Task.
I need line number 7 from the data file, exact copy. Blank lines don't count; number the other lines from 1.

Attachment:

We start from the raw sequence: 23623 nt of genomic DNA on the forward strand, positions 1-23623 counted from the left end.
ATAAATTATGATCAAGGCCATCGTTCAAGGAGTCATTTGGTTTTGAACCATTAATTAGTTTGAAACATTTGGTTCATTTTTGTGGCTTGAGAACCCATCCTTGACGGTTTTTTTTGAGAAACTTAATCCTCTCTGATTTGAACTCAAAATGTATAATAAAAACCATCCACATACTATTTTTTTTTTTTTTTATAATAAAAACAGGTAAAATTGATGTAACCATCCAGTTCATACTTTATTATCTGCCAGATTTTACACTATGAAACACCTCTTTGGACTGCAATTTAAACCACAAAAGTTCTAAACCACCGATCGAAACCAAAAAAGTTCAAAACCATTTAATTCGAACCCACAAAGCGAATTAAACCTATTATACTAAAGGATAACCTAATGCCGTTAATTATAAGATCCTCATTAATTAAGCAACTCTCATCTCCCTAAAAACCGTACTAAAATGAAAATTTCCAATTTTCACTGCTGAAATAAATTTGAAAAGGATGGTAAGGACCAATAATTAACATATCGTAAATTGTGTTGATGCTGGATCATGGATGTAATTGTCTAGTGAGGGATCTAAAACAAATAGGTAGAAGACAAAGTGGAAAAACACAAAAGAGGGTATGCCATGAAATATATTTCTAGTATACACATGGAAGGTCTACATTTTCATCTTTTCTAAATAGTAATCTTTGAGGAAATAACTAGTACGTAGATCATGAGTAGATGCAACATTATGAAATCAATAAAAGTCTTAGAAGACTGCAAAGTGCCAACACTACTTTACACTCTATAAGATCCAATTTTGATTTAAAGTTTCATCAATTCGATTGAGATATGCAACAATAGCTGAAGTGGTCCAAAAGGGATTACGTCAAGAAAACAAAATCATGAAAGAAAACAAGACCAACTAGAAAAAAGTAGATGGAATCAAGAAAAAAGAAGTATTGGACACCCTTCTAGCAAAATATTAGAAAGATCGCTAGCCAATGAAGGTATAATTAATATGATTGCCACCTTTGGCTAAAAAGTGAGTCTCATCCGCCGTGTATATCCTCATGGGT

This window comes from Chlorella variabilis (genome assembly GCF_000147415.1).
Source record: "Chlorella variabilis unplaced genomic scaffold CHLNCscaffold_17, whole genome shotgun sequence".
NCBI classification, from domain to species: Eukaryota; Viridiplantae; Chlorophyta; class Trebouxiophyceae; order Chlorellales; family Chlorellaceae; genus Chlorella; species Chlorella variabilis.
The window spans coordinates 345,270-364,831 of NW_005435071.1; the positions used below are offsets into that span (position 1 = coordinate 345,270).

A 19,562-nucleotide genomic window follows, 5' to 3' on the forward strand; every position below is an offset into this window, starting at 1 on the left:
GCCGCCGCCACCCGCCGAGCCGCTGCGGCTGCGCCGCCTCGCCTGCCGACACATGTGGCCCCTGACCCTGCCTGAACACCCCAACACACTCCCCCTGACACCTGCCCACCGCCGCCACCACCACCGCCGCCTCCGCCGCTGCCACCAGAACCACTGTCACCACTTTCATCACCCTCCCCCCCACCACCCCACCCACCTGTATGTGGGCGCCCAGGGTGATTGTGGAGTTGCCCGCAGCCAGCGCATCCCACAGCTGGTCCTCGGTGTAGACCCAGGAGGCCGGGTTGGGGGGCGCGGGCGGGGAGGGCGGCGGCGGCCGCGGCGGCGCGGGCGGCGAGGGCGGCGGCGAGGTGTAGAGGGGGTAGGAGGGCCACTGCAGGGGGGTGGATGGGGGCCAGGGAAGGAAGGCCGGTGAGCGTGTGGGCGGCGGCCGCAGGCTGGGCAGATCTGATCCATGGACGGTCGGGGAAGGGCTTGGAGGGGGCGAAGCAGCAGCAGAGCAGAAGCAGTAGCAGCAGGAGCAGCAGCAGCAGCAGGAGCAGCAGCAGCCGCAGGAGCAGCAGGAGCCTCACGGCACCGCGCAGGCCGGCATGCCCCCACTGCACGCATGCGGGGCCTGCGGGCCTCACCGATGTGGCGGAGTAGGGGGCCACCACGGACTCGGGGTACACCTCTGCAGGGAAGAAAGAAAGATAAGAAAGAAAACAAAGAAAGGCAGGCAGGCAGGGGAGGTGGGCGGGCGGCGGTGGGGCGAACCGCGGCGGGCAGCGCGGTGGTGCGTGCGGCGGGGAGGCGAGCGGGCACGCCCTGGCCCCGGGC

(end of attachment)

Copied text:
A 19,562-nucleotide genomic window follows, 5' to 3' on the forward strand; every position below is an offset into this window, starting at 1 on the left: